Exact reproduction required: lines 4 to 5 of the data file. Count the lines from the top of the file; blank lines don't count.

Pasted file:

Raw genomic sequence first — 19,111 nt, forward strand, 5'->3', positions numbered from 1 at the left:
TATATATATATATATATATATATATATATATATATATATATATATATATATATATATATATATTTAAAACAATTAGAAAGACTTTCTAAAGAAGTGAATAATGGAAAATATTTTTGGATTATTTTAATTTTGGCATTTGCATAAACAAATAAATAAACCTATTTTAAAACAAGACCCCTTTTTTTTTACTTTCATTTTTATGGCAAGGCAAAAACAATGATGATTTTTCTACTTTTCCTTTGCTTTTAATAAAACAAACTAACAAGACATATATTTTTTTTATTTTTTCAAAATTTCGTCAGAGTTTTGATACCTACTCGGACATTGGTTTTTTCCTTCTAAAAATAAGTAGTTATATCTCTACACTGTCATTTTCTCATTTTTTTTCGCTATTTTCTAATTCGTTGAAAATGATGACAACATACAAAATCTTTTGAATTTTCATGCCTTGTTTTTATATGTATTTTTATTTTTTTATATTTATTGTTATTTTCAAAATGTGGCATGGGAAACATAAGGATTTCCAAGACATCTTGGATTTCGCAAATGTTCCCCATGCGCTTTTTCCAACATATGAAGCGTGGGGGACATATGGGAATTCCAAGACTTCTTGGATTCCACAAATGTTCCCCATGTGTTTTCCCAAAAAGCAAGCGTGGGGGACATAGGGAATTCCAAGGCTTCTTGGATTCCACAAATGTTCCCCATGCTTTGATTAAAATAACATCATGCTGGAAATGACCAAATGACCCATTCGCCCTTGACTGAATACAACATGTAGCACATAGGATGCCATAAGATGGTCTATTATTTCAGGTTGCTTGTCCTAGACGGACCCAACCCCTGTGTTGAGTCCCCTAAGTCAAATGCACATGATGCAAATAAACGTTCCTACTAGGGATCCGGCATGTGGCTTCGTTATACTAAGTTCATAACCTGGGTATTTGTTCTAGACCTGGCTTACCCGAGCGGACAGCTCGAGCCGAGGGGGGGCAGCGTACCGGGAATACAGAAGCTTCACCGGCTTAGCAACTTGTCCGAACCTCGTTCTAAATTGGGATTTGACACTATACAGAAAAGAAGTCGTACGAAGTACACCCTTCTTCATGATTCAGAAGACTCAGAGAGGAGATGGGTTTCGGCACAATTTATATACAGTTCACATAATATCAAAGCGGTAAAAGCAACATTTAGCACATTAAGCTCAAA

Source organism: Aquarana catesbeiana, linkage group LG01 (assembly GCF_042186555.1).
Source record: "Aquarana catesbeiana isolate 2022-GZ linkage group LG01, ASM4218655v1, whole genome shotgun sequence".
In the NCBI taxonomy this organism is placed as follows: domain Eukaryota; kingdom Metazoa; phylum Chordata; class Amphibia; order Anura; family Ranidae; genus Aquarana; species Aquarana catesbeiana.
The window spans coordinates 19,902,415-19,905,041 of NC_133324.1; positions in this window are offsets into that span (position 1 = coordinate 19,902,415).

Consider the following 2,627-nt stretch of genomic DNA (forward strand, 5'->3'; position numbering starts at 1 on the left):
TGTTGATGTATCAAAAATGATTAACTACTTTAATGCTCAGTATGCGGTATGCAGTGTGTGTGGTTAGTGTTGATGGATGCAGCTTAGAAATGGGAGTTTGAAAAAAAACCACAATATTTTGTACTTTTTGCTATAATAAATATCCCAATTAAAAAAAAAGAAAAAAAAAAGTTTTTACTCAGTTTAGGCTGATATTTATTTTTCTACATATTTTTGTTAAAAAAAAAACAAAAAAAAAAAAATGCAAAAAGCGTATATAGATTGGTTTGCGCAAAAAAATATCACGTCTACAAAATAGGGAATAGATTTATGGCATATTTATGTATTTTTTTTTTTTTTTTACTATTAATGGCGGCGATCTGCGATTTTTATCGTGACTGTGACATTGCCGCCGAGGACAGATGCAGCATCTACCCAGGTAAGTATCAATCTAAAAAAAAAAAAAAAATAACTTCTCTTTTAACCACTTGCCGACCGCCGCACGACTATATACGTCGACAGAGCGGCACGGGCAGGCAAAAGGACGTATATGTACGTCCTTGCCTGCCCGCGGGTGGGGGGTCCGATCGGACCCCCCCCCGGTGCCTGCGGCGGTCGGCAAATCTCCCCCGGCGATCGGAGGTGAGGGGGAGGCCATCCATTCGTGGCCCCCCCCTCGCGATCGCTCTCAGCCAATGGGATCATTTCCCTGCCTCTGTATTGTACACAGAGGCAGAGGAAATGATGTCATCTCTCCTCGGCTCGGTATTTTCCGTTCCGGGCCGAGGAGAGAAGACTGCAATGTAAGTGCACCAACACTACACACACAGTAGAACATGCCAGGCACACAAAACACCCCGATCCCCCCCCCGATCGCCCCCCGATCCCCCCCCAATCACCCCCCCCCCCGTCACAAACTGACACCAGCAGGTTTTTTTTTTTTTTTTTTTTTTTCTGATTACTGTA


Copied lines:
Source record: "Aquarana catesbeiana isolate 2022-GZ linkage group LG01, ASM4218655v1, whole genome shotgun sequence".
In the NCBI taxonomy this organism is placed as follows: domain Eukaryota; kingdom Metazoa; phylum Chordata; class Amphibia; order Anura; family Ranidae; genus Aquarana; species Aquarana catesbeiana.